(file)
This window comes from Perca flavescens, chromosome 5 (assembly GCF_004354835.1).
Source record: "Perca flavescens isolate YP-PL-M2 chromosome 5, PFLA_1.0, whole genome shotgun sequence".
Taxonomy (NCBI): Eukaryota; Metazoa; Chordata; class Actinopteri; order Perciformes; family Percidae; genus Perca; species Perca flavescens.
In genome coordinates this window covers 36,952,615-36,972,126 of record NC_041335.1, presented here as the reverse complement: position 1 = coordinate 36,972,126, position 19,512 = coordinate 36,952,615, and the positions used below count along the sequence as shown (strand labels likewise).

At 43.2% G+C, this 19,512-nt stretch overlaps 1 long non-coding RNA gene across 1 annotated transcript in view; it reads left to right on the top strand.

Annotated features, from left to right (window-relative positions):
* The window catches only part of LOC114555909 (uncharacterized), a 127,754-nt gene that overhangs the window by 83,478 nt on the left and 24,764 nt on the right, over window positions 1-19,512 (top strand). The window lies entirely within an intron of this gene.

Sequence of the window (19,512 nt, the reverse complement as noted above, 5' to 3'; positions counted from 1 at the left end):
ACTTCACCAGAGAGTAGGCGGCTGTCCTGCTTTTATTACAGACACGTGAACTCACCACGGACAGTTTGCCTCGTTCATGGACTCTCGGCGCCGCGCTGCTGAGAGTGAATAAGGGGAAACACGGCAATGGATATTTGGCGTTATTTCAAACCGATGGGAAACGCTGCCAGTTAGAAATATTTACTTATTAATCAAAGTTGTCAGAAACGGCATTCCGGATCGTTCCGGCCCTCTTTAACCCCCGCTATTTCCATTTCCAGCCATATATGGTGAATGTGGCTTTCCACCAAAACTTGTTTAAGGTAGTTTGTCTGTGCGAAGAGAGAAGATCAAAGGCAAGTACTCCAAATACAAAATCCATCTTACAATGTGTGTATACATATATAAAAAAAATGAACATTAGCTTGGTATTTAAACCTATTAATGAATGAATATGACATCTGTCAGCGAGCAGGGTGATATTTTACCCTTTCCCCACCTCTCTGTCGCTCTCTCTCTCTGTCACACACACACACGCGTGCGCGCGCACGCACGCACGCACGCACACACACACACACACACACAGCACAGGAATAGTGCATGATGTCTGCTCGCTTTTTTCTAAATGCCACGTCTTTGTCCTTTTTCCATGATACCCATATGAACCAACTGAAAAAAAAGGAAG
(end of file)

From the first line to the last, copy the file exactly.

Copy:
This window comes from Perca flavescens, chromosome 5 (assembly GCF_004354835.1).
Source record: "Perca flavescens isolate YP-PL-M2 chromosome 5, PFLA_1.0, whole genome shotgun sequence".
Taxonomy (NCBI): Eukaryota; Metazoa; Chordata; class Actinopteri; order Perciformes; family Percidae; genus Perca; species Perca flavescens.
In genome coordinates this window covers 36,952,615-36,972,126 of record NC_041335.1, presented here as the reverse complement: position 1 = coordinate 36,972,126, position 19,512 = coordinate 36,952,615, and the positions used below count along the sequence as shown (strand labels likewise).

At 43.2% G+C, this 19,512-nt stretch overlaps 1 long non-coding RNA gene across 1 annotated transcript in view; it reads left to right on the top strand.

Annotated features, from left to right (window-relative positions):
* The window catches only part of LOC114555909 (uncharacterized), a 127,754-nt gene that overhangs the window by 83,478 nt on the left and 24,764 nt on the right, over window positions 1-19,512 (top strand). The window lies entirely within an intron of this gene.

Sequence of the window (19,512 nt, the reverse complement as noted above, 5' to 3'; positions counted from 1 at the left end):
ACTTCACCAGAGAGTAGGCGGCTGTCCTGCTTTTATTACAGACACGTGAACTCACCACGGACAGTTTGCCTCGTTCATGGACTCTCGGCGCCGCGCTGCTGAGAGTGAATAAGGGGAAACACGGCAATGGATATTTGGCGTTATTTCAAACCGATGGGAAACGCTGCCAGTTAGAAATATTTACTTATTAATCAAAGTTGTCAGAAACGGCATTCCGGATCGTTCCGGCCCTCTTTAACCCCCGCTATTTCCATTTCCAGCCATATATGGTGAATGTGGCTTTCCACCAAAACTTGTTTAAGGTAGTTTGTCTGTGCGAAGAGAGAAGATCAAAGGCAAGTACTCCAAATACAAAATCCATCTTACAATGTGTGTATACATATATAAAAAAAATGAACATTAGCTTGGTATTTAAACCTATTAATGAATGAATATGACATCTGTCAGCGAGCAGGGTGATATTTTACCCTTTCCCCACCTCTCTGTCGCTCTCTCTCTCTGTCACACACACACACGCGTGCGCGCGCACGCACGCACGCACGCACACACACACACACACACACAGCACAGGAATAGTGCATGATGTCTGCTCGCTTTTTTCTAAATGCCACGTCTTTGTCCTTTTTCCATGATACCCATATGAACCAACTGAAAAAAAAGGAAG